31,000-year-old burial holds world's oldest known identical twins

Nov 12, 2020
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Given the time frame, is there any DNA or environmental evidence for a connection to Neanderthals and possibly their extinction?
 
Jan 3, 2020
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Given the time frame, is there any DNA or environmental evidence for a connection to Neanderthals and possibly their extinction?
Good question!

The article claims they got DNA, so any signs of Neanderthal introgression could potentially be found.

We were able to obtain
well-preserved endogenous DNA from a cranial vault fragment
of ind3, the results of which have already been published24.
In the case of ind1 and ind2, we sampled their petrous bones.
After enriching for 1,240,000 single-nucleotide polymorphisms
(SNPs), we obtained 722,470 SNPs on chromosomes 1–22
(1.772× average coverage) for ind1 by pooling data from two nonUDG-treated libraries (each SNP with a coverage of at least one
sequence) (Table 1 and Supplementary Data 1). We recovered
264,795 SNPs (0.282× coverage) for ind2 by pooling data from
four UDG-treated libraries (Table 1 and Supplementary Data 1).
Both individuals in Burial 1 were consistent with being genetic
males based on the ratio of sequenced reads aligning to the X
and Y chromosomes (Table 1). Low contamination estimates
(0–1.353%) and high deamination frequencies (ind1: 29.6%; ind2:
10.6%) support the authenticity of the recovered sequences
(Table 1).
To assess kinship and genetic affinities we carried out
population genetic analyses of the three individuals together
with previously published Eurasian Upper Palaeolithic and Mesolithic individuals. First, we analysed ind1 and ind2 using
f3- and f4-statistics. The individuals have genetic affinities similar
to those described by Fu et al. for ind3 (ref. 24). All three KremsWachtberg individuals share most alleles with each other, and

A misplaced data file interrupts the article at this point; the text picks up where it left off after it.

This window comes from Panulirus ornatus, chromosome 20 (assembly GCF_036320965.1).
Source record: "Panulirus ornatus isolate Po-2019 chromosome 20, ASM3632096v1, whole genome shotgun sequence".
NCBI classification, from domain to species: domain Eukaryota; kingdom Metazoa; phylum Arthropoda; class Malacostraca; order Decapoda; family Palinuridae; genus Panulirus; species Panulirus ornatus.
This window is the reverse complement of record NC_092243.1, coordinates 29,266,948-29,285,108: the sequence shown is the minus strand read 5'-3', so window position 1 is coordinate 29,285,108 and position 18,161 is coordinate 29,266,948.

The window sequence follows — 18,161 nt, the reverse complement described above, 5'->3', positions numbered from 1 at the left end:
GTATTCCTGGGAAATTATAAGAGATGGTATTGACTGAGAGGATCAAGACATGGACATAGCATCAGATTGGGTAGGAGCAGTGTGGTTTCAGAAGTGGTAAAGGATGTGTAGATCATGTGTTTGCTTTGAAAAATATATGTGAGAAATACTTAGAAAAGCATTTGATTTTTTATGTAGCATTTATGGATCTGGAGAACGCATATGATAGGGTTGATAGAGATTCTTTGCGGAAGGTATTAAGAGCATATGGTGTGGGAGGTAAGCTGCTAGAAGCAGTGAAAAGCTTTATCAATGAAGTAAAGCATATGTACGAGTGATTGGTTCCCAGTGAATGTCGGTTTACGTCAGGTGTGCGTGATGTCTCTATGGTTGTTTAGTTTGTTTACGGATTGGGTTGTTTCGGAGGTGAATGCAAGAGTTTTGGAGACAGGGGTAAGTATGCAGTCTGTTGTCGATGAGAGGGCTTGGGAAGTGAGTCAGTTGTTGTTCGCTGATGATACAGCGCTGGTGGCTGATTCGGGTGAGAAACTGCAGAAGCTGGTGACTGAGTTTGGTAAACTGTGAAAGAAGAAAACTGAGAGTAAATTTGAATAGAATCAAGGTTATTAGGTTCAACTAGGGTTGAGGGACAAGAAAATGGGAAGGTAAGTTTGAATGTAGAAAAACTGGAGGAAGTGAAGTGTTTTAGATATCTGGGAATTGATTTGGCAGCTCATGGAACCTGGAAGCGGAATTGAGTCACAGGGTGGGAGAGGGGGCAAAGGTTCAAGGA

then with individuals from the Gravettian population cluster
named after the site of Dolní Věstonice (Czech Republic,
~100 km northeast)24 (Fig. 3a/b and Supplementary Data 2).
The Burial 1 boys share significantly more alleles with ind3 than
they do with any other Upper Palaeolithic/Mesolithic specimens
analysed, except for Věstonice13 for whom the signal is nonsignificant (Z = −1.477, Fig. 3a and Supplementary Data 2),
which points at close genetic ties between individuals from the
two contemporaneous sites.

Okay, so they didn't look at Neanderthal ancestry specifically (but you or any other interested are welcome to use their material). However, they did find a relation to the earlier individual 3 sequence, and that paper goes into Neanderthal ancestry [ https://www.ncbi.nlm.nih.gov/pmc/articles/PMC4943878/ ].


From its abstract:

Modern humans arrived in Europe ~45,000 years ago, but little is known about their genetic composition before the start of farming ~8,500 years ago. We analyze genome-wide data from 51 Eurasians from ~45,000-7,000 years ago. Over this time, the proportion of Neanderthal DNA decreased from 3–6% to around 2%, consistent with natural selection against Neanderthal variants in modern humans. Whereas the earliest modern humans in Europe did not contribute substantially to present-day Europeans, all individuals between ~37,000 and ~14,000 years ago descended from a single founder population which forms part of the ancestry of present-day Europeans.
The KremsWA3 individual in their paper was about 30,970 year old, had 203,986 useful SNPs, and an estimated 3.9% Neanderthal ancestry (95 % confidence interval 2.6% – 5.2%) [Extended Data Table 2] - it belonged to the "Vestonice" genetic cluster [Extended Data Table 1].

Next time someone does a larger population study along these lines, they can include the twins (and any other pertinent ancient genome material) and increase the precision and detail of such investigations.
 
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Excellent details regarding the DNA identification/analysis ...... Thanks. My speculative suspicion is that H. Sapiens brought measles and mumps into the H. Neanderthalis environment inducing recurrent pandemics, and critical skills population reductions which led eventually to the extinction of H. Neanderthalis. Both sub-species would have been affected. One marker of disease might/could be the loss of tooth enamel in H. Sapiens infants/children of that time period.